Thoughts from the Herd - March 2014



Tips for Educators: How to De-Stress Your Life

Dr. Jim Christman

Spring is in the air.  We can already see the daffodils peeking through the ground, hear birds singing from the trees, and enjoy new growth buds as they are starting to take shape. Teachers and students alike are making summer plans. Spring also brings the thoughts of TCAP, NAEP, buying a bathing suit, graduations, marriages, test review, evaluation scores and a multitude of other stressors that seem to be around every corner, especially in the spring. In the article “How to De-Stress”, Nick Lang states that there are two lessons that everyone needs to learn in order to be healthy.  The first lesson is that stress is a natural and necessary part of life.  The second lesson that we need to learn is that too much stress can be detrimental to our health.  This is why learning how to de-stress is important.

There are simple things that you can do each day to help your mind unwind so that your body can relax and recuperate from the events of the day.  Below are a several different de-stressing techniques that you can do at school or when you get home that will help you feel better almost instantly.

Tip One – Take a walk

It doesn’t have to be for an hour but simply take a few minutes during lunch or at home.  Walk (outside if safe and weather permitting) and simply enjoy your surroundings.  Try to notice that bird in the tree, images in the clouds, something new in your sphere of vision you’ve not seen before, or perhaps even the work posted by students in the building. 

Tip Two – Listen to Uplifting Music or Meditate on Your Favorite Scripture

            Re-focus your mind away from the stressors at hand and redirect your thinking to something more positive.  We are told in Philippians 4:6 to not worry about anything but to pray and be thankful for what God has already given us.  We are also told in verse 8 that we are to focus our thinking on things that are pure, honorable and worthy of admiration.  Uplifting or your favorite music will get you humming, singing along, playing air guitar or even using a hair brush as a pretend microphone. Life is good when you are singing along with your favorite group or artist.

Tip Three – Decide What You Can Do Something About and What You Can’t 

            I know this sounds simplistic, but according to research quoted by Cindy Holbrook in “12 Techniques to Stop Worrying”, 40% of things people worry about will never happen and additionally, 30% of things people worry about have already happened. One of the best techniques I learned during my 35 years in public education and 3 additional years as a professor at Lipscomb University is to separate the things I can do something about and those I can’t.  Once I’ve separated those issues, it then makes life much easier to focus my energy, talents and thoughts on areas that I can do something about.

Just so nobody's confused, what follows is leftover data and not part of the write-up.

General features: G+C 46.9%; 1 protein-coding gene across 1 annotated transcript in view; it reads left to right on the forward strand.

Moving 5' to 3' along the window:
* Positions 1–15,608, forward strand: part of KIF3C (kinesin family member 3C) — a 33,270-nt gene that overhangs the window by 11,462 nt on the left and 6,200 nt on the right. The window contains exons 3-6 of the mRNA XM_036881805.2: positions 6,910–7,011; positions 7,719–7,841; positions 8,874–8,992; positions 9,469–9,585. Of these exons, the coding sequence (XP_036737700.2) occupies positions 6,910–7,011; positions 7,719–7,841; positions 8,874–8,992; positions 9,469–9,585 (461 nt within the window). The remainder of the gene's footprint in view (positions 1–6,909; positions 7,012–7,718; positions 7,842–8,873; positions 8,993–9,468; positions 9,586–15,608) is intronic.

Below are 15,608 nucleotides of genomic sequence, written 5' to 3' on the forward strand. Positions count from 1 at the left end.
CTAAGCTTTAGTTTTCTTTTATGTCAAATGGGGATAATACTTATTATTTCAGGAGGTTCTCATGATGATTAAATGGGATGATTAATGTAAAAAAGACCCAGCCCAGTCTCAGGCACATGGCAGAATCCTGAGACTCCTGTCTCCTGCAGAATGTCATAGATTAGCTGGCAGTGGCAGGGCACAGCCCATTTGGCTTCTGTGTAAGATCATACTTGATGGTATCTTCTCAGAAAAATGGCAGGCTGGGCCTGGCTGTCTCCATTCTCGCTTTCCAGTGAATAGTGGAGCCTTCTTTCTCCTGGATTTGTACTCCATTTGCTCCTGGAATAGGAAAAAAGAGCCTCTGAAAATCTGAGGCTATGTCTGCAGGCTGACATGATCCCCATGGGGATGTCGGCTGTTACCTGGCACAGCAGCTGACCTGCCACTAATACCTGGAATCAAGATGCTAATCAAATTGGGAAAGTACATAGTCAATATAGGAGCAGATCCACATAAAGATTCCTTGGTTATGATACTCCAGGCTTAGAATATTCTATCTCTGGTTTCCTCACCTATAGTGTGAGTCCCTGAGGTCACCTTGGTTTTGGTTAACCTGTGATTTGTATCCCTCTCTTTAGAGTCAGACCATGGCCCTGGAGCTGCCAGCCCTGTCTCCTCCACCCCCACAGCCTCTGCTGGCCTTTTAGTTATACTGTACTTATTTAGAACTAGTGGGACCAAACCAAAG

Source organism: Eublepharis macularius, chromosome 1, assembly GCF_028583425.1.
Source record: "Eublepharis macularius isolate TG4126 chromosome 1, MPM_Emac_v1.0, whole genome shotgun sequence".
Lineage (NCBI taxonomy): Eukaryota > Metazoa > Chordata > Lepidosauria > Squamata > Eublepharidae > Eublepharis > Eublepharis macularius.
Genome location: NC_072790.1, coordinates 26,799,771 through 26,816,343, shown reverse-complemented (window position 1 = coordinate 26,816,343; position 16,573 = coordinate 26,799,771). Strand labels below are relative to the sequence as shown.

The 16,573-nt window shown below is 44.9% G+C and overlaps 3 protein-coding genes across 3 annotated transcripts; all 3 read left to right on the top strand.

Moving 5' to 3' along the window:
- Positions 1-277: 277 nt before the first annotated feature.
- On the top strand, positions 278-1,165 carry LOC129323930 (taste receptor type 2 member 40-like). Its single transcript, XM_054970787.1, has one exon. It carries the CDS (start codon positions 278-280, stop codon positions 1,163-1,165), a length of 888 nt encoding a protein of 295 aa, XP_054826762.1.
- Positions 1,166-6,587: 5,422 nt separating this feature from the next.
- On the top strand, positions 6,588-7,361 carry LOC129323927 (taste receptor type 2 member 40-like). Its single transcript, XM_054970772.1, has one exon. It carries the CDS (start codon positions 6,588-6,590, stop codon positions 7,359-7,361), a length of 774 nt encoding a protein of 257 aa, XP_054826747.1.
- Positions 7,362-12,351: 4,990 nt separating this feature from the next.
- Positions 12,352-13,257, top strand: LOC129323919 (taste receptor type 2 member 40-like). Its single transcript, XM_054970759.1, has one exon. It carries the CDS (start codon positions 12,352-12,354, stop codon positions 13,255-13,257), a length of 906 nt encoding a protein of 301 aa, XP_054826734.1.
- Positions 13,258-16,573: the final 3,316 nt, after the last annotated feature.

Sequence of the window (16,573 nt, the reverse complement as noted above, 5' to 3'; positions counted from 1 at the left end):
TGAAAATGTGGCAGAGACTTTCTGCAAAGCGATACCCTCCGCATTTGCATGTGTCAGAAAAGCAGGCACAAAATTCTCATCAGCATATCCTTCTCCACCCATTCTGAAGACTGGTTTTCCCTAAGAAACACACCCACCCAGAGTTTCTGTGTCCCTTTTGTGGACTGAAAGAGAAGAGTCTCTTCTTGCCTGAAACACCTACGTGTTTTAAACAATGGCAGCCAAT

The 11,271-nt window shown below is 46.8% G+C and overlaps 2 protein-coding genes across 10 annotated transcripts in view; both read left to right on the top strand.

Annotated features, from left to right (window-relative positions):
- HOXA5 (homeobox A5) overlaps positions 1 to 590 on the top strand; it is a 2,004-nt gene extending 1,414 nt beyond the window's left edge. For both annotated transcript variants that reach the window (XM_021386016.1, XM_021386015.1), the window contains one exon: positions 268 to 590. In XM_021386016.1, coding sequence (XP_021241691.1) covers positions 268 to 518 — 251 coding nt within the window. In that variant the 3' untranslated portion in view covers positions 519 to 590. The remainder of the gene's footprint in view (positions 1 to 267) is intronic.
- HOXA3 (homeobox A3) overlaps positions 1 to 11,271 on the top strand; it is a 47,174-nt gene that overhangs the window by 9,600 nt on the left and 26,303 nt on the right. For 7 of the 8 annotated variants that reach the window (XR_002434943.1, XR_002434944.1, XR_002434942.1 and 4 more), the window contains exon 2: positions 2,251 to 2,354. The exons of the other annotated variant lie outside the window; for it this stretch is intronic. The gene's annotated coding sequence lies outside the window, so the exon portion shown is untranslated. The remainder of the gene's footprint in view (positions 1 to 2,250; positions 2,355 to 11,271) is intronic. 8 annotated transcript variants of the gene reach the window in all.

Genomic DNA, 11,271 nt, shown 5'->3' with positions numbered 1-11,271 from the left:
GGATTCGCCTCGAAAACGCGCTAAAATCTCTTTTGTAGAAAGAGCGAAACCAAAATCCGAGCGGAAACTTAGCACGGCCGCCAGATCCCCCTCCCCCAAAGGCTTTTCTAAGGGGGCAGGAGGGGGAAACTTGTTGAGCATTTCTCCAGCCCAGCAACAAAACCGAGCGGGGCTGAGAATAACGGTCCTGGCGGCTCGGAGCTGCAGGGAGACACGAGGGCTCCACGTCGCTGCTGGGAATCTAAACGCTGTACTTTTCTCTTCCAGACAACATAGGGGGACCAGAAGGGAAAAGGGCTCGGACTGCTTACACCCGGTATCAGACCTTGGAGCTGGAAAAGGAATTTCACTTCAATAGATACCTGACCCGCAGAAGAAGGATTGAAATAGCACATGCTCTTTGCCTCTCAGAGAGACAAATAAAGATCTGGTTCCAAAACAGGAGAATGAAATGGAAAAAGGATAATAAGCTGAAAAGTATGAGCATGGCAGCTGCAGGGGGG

Tip Four – Decide what the “Ideal Would Look like” (vision), and Develop a Plan to Get There

            Being proactive reduces the stress of a “life happening to me” mentality.  Yes, life does

happen to us, but we have our part in minimizing the stress. One of the largest stressors on

educators in the spring is the state mandated testing. It helps to have a plan of action to deal

with the test schedule, schedule changes, etc.  List below are some proactive steps an

educator can take to help reduce the stress:

  • Make sure you have done everything you can to prepare your students for the test.
  • Decide now when you will start your review and which students need additional review or even re-teaching.
  • Enlist parents to help with organizational matters or tutoring as needed to give your students the best chance possible to do well on the upcoming test.
  • Clean out some of your files or old materials and supplies (spring cleaning). A clean room and desk somehow helps you feel better about the testing process.
  • Set aside this week extra pencils, paper, calculators, etc. to be as prepared as possible for the materials you will need.
  • Meet with your team in the next week to determine any unusual logistical issues such as student movement, lunch, breakfast, snacks, etc.
  • With your team decide who will bring the team (teachers and support people) donuts, sausage and biscuit or breakfast cake each morning, and if going out to dinner after the testing and where you will go.  Be sure to include each person on the team.  Make a team celebration and look forward to the celebration as you prepare.  Let the anticipated celebration be positive in helping reduce the stress.
  • If you believe in prayer, ask God for peace in your life and to reduce the stressors you face (both personally and professionally).
  • Finally, once the test results are back.  Take the extra effort to stand side-by-side with other team members, especially if any scored lower than expected and encourage them.  It will be a time of stress for them and this is the time to help them reduce their stress.

Tip Five – Additional Resources

This article does not allow for a complete thesis on this subject but if you find yourself in stress, please reread the above tips and look up additional information on Google or other search engines under stress reduction, tips on how to stop worrying, etc.  Your career, your health and your future may significantly improve if you do.


Holbrook, Cindy.  (2008).  12 Techniques to Stop Worrying. (September 24, 2008).  Retrieved February 5, 2014,


Lang, Nick W.  How to De-Stress – Top 5 ways to De-Stress Yourself.  Retrieved February 5, 2014, from